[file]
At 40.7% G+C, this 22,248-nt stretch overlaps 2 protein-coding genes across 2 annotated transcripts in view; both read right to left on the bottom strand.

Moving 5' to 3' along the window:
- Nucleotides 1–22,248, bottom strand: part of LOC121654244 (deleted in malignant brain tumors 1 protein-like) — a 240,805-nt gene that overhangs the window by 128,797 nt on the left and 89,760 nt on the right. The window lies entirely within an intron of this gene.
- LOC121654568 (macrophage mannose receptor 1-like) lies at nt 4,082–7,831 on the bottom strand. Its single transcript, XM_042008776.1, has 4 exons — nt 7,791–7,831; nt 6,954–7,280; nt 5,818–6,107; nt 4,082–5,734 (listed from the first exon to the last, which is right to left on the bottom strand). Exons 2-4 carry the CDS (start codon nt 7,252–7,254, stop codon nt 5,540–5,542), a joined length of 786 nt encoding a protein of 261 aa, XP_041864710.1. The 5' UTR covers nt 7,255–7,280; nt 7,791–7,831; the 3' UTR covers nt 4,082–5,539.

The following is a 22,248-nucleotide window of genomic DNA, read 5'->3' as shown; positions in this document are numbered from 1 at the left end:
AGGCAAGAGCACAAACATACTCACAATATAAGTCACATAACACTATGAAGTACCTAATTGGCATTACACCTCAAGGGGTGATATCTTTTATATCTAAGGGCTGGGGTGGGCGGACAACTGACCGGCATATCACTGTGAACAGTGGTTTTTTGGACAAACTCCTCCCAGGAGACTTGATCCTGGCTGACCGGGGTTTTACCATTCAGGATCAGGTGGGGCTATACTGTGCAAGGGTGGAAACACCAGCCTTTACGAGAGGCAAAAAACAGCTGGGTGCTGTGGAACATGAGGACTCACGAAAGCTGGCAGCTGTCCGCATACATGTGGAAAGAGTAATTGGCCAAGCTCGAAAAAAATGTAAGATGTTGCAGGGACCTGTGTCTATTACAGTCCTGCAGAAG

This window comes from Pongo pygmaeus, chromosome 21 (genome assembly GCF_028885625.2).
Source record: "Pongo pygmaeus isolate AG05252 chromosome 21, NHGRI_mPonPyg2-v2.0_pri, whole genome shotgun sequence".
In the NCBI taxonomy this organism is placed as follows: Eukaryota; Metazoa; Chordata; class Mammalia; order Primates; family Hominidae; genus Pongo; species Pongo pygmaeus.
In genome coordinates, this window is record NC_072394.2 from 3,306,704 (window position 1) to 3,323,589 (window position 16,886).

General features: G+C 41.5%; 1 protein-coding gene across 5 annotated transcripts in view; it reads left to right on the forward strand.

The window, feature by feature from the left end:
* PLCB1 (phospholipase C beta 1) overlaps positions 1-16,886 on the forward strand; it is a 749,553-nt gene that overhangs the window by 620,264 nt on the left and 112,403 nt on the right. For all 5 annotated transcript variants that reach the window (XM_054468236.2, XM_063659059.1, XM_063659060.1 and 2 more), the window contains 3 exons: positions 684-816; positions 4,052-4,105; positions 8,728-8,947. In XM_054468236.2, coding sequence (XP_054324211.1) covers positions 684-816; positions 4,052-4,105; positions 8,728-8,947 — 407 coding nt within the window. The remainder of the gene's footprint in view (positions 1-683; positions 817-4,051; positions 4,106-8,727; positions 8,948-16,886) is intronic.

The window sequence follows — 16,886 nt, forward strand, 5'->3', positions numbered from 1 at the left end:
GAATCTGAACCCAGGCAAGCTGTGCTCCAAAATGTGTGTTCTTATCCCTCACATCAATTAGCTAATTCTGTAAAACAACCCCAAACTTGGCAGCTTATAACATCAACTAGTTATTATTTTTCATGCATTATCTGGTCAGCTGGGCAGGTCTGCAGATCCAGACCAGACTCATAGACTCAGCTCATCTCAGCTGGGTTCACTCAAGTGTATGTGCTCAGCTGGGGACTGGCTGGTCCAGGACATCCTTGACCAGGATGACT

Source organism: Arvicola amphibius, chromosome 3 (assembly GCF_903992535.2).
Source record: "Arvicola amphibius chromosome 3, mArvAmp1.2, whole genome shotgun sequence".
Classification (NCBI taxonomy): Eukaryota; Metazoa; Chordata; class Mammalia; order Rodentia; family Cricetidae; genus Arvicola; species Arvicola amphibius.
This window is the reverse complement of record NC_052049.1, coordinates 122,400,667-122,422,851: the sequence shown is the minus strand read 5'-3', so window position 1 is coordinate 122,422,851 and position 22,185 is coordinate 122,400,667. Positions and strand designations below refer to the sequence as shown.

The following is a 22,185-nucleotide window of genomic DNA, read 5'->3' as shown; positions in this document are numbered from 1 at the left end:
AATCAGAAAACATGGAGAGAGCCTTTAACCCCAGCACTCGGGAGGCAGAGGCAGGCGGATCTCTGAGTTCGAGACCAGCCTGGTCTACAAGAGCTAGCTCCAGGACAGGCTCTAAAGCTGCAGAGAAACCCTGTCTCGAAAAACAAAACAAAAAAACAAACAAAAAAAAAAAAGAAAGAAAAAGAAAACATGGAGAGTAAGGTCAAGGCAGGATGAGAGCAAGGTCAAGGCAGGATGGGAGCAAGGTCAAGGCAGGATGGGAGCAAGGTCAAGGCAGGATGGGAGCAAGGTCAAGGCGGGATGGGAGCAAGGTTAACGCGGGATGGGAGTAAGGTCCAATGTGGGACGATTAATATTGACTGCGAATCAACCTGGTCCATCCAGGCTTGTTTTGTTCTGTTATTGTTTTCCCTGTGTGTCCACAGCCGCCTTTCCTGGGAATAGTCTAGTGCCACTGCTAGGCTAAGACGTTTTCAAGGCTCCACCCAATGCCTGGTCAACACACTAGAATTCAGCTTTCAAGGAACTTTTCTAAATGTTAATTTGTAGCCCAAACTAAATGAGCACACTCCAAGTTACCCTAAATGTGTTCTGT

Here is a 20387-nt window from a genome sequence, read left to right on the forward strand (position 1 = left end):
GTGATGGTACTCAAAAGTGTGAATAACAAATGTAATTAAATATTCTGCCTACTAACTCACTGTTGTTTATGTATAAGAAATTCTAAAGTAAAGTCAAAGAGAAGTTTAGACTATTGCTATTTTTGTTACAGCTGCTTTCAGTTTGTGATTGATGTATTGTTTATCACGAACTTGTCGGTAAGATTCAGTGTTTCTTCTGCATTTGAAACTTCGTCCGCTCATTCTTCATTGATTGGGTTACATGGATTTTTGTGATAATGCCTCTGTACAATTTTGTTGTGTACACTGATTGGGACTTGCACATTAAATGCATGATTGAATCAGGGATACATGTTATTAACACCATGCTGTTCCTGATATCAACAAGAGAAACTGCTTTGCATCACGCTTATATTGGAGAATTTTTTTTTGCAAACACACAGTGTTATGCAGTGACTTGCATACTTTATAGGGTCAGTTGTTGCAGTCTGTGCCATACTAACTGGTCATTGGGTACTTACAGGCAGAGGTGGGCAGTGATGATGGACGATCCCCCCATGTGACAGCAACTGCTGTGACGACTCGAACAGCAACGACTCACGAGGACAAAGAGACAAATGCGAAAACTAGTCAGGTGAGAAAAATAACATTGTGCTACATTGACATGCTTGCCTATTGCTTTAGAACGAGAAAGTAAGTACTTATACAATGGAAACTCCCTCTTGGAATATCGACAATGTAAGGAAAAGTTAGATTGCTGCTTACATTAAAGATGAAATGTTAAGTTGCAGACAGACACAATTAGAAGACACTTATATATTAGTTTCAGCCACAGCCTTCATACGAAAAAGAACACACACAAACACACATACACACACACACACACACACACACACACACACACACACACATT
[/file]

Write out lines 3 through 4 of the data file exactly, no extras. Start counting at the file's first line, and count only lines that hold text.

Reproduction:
- Nucleotides 1–22,248, bottom strand: part of LOC121654244 (deleted in malignant brain tumors 1 protein-like) — a 240,805-nt gene that overhangs the window by 128,797 nt on the left and 89,760 nt on the right. The window lies entirely within an intron of this gene.
- LOC121654568 (macrophage mannose receptor 1-like) lies at nt 4,082–7,831 on the bottom strand. Its single transcript, XM_042008776.1, has 4 exons — nt 7,791–7,831; nt 6,954–7,280; nt 5,818–6,107; nt 4,082–5,734 (listed from the first exon to the last, which is right to left on the bottom strand). Exons 2-4 carry the CDS (start codon nt 7,252–7,254, stop codon nt 5,540–5,542), a joined length of 786 nt encoding a protein of 261 aa, XP_041864710.1. The 5' UTR covers nt 7,255–7,280; nt 7,791–7,831; the 3' UTR covers nt 4,082–5,539.